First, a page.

This website is for informational use only and does not provide any medical advice.

What is lung cancer?

Lung cancer is cancer that usually starts in the lining of the bronchi (the main airways of the lungs), but can also begin in other areas of the respiratory system, including the trachea, bronchioles or alveoli.

There are two main types:

  • Non-small cell lung cancer (NSCLC) is the most common type and makes up about 85 percent of all cases. It usually grows and spreads more slowly than the small cell type. Smoking causes most cases, but NSCLC risks increase due to exposure to secondhand smoke and substances such as asbestos, radon, certain chemicals and products using chloride and formaldehyde.
  • Small cell lung cancer (SCLC) is a fast-growing type. It spreads much more quickly than the non-small cell type. Almost all cases of SCLC are due to cigarette smoking.

Mesothelioma, an otherwise rare cancer of the chest lining, is caused by asbestos exposure. The American Lung Association estimates that 2,000 to 3,000 individuals are diagnosed with mesothelioma each year in the U.S.


Lung cancer is normally discovered in patients experiencing specific symptoms such as:

  • Persistent cough — the most common symptom
  • Shortness of breath or wheezing
  • Recurring lung infections such as pneumonia or bronchitis

Be aware that these symptoms could be due to conditions other than cancer, so it’s best to see a doctor right away.

The first step to a diagnosis is usually a physical. A doctor will also consider medical history, risk factors and any related medical or precancerous conditions.

If a doctor suspects that someone might have cancer, the patient will be sent for testing.

A number of procedures and tests are used to deliver an accurate diagnosis as well as to determine how far the cancer has spread, known as the stage of the cancer:

  • Chest X-ray — This test can identify any large mass or spot on the lungs.
  • Lung cancer screening uses a combination of X-rays and low-dose computerized tomography (CT) or CAT (computerized axial tomography) scans with reduced radiation to identify lung nodules. These scans are more likely than routine chest X-rays to show lung tumors.
  • CT or CAT (computerized axial tomography) scan — More detailed than an X-ray, this procedure uses a combination of X-rays and computer technology to produce detailed cross-sectional images.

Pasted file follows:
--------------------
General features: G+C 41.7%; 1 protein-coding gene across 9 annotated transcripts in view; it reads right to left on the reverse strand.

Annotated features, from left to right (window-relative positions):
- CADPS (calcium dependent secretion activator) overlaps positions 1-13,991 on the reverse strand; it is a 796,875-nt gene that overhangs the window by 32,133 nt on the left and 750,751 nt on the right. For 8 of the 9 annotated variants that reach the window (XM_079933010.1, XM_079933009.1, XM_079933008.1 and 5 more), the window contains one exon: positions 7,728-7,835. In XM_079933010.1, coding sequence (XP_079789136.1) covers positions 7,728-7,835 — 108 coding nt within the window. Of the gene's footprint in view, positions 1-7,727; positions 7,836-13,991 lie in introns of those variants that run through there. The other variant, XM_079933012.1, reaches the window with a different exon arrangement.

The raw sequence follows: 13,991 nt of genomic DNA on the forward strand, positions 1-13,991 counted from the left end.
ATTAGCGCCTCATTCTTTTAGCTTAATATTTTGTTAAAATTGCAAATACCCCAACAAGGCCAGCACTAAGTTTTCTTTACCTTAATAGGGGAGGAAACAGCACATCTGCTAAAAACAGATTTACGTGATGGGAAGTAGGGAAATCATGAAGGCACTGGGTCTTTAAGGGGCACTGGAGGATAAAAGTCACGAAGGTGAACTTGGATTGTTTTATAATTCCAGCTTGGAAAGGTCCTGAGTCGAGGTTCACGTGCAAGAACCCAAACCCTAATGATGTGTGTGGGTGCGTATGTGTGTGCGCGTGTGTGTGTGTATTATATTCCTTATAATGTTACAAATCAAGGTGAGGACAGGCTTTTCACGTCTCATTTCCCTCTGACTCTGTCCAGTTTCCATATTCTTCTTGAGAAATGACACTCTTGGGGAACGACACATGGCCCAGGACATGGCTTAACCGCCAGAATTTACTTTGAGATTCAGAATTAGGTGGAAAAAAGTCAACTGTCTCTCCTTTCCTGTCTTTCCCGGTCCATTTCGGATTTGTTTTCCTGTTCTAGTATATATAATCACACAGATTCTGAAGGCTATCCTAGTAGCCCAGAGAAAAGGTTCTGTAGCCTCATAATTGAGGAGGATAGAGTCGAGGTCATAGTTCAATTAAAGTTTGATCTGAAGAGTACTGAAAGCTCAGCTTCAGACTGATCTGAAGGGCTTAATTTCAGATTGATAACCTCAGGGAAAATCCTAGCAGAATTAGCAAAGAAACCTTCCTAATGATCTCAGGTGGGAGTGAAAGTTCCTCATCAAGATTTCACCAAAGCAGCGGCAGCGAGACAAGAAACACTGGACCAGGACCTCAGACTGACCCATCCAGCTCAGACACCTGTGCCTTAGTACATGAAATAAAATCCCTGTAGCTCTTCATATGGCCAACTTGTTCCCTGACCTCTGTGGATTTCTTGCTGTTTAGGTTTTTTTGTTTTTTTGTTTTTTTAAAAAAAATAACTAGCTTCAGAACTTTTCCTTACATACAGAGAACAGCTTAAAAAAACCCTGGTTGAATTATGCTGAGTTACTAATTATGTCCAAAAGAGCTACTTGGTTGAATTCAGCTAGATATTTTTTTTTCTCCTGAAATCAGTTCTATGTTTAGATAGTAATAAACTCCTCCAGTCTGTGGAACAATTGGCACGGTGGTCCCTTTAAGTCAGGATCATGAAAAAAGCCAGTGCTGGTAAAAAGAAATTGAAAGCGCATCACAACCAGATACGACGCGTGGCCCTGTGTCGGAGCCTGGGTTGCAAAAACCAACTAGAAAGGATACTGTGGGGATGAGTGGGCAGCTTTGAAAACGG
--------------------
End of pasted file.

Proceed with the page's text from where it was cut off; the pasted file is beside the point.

• MRI (magnetic resonance imaging) — A powerful magnet, radio waves and computer imaging combine to create a series of highly detailed pictures of areas inside the body.
  • PET (positron emission tomography) scan — This scan uses a small amount of radioactive sugar to highlight the presence and stage of the cancer.
  • Bronchoscopy — A thin viewing instrument (bronchoscope) looks at the airways in the lungs or the bronchi.
  • Endobrachial ultrasound (EBUS) — A small camera and sound waves show the airway and structures through the airway walls. Tissue can be extracted for biopsy, cancer staging and treatment planning.
  • Biopsy — A piece of tissue is extracted from a node or tumor to determine the type, stage and genetic signature of the tumor.
  • Mediastinoscopy — This surgical procedure examines with biopsies of the organs and tissues between the lungs and nearby areas for abnormalities.
  • Bone scan — This procedure uses a small dose of radioactive substance to determine if the cancer has spread to the bone.

Once a diagnosis has been confirmed, a doctor will conduct one or more of the diagnostic imaging tests listed above to determine the location of the cancer and how far it has spread. Staging is necessary in order to design the most effective treatment plan.

Non-small cell cancer is divided into several stages:

  • Occult — Cancer cannot be seen by imaging or bronchoscopy.
  • Stage 0 — The earliest stage in which cancer can be detected (also known as carcinoma in situ).
  • Stage I — Cancer is confined to the lung.
  • Stage II — Cancer is either large or has spread to nearby lymph nodes.
  • Stage IIIA — Cancer has spread to certain lymph nodes on the same side of the chest as the primary tumor.
  • Stage IIIB — A tumor of any size that has spread to distant lymph nodes, has invaded other structures in the chest (such as the heart or esophagus), or has a malignant pleural effusion (fluid build-up containing cancer cells between the layers lining the lungs).
  • Stage IV — Cancer has spread to other parts of the body.

Small cell cancer is divided into two stages:

  • Limited — Cancer is in the lung where it started and may have spread to the area between the lungs or to the lymph nodes above the collarbone.
  • Extensive — Cancer has spread beyond the lung or the area between the lungs or the lymph nodes above the collarbone to other places in the body.